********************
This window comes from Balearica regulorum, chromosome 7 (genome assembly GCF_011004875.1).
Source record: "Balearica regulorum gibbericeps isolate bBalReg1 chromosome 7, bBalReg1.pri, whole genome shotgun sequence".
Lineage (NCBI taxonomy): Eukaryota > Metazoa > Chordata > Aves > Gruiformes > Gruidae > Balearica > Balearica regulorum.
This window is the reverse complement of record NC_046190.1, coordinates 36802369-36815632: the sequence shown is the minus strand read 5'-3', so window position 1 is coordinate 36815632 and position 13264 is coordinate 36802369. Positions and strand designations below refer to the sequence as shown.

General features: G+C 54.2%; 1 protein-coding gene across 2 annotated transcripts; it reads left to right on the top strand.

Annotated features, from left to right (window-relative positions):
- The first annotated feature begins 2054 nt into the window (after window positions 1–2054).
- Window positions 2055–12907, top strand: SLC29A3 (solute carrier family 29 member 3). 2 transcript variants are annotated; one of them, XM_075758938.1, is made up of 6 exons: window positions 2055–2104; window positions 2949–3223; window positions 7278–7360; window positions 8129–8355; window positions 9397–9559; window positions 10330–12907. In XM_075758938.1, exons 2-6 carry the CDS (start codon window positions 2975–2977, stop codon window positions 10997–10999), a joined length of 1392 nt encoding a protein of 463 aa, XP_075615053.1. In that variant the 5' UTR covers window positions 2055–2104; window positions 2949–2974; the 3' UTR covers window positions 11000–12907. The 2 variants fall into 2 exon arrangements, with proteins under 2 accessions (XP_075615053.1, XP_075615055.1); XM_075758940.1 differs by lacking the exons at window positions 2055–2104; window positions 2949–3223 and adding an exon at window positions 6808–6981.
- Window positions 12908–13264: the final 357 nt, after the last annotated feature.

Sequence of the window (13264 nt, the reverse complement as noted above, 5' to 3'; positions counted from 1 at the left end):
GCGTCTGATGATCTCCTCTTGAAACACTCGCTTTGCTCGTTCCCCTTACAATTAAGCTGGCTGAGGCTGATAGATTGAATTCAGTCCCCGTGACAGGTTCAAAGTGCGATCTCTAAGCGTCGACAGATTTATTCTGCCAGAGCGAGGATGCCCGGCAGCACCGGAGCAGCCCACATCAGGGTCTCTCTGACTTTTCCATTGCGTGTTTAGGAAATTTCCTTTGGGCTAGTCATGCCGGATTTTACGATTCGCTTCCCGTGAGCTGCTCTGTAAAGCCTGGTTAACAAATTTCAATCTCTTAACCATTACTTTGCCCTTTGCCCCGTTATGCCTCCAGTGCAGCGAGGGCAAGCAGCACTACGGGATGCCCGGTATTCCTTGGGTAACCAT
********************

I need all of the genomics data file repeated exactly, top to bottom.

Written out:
This window comes from Balearica regulorum, chromosome 7 (genome assembly GCF_011004875.1).
Source record: "Balearica regulorum gibbericeps isolate bBalReg1 chromosome 7, bBalReg1.pri, whole genome shotgun sequence".
Lineage (NCBI taxonomy): Eukaryota > Metazoa > Chordata > Aves > Gruiformes > Gruidae > Balearica > Balearica regulorum.
This window is the reverse complement of record NC_046190.1, coordinates 36802369-36815632: the sequence shown is the minus strand read 5'-3', so window position 1 is coordinate 36815632 and position 13264 is coordinate 36802369. Positions and strand designations below refer to the sequence as shown.

General features: G+C 54.2%; 1 protein-coding gene across 2 annotated transcripts; it reads left to right on the top strand.

Annotated features, from left to right (window-relative positions):
- The first annotated feature begins 2054 nt into the window (after window positions 1–2054).
- Window positions 2055–12907, top strand: SLC29A3 (solute carrier family 29 member 3). 2 transcript variants are annotated; one of them, XM_075758938.1, is made up of 6 exons: window positions 2055–2104; window positions 2949–3223; window positions 7278–7360; window positions 8129–8355; window positions 9397–9559; window positions 10330–12907. In XM_075758938.1, exons 2-6 carry the CDS (start codon window positions 2975–2977, stop codon window positions 10997–10999), a joined length of 1392 nt encoding a protein of 463 aa, XP_075615053.1. In that variant the 5' UTR covers window positions 2055–2104; window positions 2949–2974; the 3' UTR covers window positions 11000–12907. The 2 variants fall into 2 exon arrangements, with proteins under 2 accessions (XP_075615053.1, XP_075615055.1); XM_075758940.1 differs by lacking the exons at window positions 2055–2104; window positions 2949–3223 and adding an exon at window positions 6808–6981.
- Window positions 12908–13264: the final 357 nt, after the last annotated feature.

Sequence of the window (13264 nt, the reverse complement as noted above, 5' to 3'; positions counted from 1 at the left end):
GCGTCTGATGATCTCCTCTTGAAACACTCGCTTTGCTCGTTCCCCTTACAATTAAGCTGGCTGAGGCTGATAGATTGAATTCAGTCCCCGTGACAGGTTCAAAGTGCGATCTCTAAGCGTCGACAGATTTATTCTGCCAGAGCGAGGATGCCCGGCAGCACCGGAGCAGCCCACATCAGGGTCTCTCTGACTTTTCCATTGCGTGTTTAGGAAATTTCCTTTGGGCTAGTCATGCCGGATTTTACGATTCGCTTCCCGTGAGCTGCTCTGTAAAGCCTGGTTAACAAATTTCAATCTCTTAACCATTACTTTGCCCTTTGCCCCGTTATGCCTCCAGTGCAGCGAGGGCAAGCAGCACTACGGGATGCCCGGTATTCCTTGGGTAACCAT